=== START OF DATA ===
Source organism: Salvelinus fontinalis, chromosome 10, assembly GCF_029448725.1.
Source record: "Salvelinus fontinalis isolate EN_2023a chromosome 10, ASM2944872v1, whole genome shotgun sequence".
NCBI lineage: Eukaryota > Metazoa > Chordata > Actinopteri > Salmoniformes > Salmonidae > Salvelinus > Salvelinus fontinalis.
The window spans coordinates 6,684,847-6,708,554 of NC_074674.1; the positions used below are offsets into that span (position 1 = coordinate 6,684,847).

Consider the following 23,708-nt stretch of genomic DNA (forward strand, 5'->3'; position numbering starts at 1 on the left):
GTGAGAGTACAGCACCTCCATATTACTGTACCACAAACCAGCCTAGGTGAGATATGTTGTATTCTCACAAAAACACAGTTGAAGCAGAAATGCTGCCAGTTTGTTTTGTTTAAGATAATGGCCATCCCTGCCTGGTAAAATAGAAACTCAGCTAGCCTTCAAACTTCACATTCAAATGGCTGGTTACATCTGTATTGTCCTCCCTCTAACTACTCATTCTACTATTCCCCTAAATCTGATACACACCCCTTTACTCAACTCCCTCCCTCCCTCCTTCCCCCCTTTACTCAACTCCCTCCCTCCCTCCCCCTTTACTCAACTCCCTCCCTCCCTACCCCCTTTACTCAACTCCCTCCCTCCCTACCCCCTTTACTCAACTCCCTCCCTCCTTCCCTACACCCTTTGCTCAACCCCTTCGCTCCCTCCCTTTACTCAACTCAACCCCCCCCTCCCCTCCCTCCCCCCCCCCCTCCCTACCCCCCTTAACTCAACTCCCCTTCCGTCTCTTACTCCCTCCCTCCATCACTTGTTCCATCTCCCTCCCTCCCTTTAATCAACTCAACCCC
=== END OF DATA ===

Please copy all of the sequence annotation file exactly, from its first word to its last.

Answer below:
Source organism: Salvelinus fontinalis, chromosome 10, assembly GCF_029448725.1.
Source record: "Salvelinus fontinalis isolate EN_2023a chromosome 10, ASM2944872v1, whole genome shotgun sequence".
NCBI lineage: Eukaryota > Metazoa > Chordata > Actinopteri > Salmoniformes > Salmonidae > Salvelinus > Salvelinus fontinalis.
The window spans coordinates 6,684,847-6,708,554 of NC_074674.1; the positions used below are offsets into that span (position 1 = coordinate 6,684,847).

Consider the following 23,708-nt stretch of genomic DNA (forward strand, 5'->3'; position numbering starts at 1 on the left):
GTGAGAGTACAGCACCTCCATATTACTGTACCACAAACCAGCCTAGGTGAGATATGTTGTATTCTCACAAAAACACAGTTGAAGCAGAAATGCTGCCAGTTTGTTTTGTTTAAGATAATGGCCATCCCTGCCTGGTAAAATAGAAACTCAGCTAGCCTTCAAACTTCACATTCAAATGGCTGGTTACATCTGTATTGTCCTCCCTCTAACTACTCATTCTACTATTCCCCTAAATCTGATACACACCCCTTTACTCAACTCCCTCCCTCCCTCCTTCCCCCCTTTACTCAACTCCCTCCCTCCCTCCCCCTTTACTCAACTCCCTCCCTCCCTACCCCCTTTACTCAACTCCCTCCCTCCCTACCCCCTTTACTCAACTCCCTCCCTCCTTCCCTACACCCTTTGCTCAACCCCTTCGCTCCCTCCCTTTACTCAACTCAACCCCCCCCTCCCCTCCCTCCCCCCCCCCCTCCCTACCCCCCTTAACTCAACTCCCCTTCCGTCTCTTACTCCCTCCCTCCATCACTTGTTCCATCTCCCTCCCTCCCTTTAATCAACTCAACCCC